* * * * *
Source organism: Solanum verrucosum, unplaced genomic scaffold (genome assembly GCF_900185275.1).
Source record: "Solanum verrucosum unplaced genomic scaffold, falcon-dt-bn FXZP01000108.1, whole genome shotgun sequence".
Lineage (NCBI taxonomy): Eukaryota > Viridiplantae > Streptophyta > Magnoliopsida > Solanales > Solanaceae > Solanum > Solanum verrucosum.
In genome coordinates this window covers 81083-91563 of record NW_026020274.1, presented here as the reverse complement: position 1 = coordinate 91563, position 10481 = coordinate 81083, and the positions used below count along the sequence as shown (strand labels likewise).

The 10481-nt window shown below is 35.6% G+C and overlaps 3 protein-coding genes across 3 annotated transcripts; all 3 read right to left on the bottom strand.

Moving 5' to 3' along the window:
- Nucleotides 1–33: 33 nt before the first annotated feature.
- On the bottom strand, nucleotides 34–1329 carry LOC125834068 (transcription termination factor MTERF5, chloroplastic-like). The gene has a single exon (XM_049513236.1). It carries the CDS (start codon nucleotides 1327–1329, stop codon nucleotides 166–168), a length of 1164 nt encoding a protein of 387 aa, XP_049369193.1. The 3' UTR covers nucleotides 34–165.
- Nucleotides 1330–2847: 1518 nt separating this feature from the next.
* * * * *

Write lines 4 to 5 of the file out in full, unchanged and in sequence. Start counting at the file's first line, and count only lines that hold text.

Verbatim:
In genome coordinates this window covers 81083-91563 of record NW_026020274.1, presented here as the reverse complement: position 1 = coordinate 91563, position 10481 = coordinate 81083, and the positions used below count along the sequence as shown (strand labels likewise).

The 10481-nt window shown below is 35.6% G+C and overlaps 3 protein-coding genes across 3 annotated transcripts; all 3 read right to left on the bottom strand.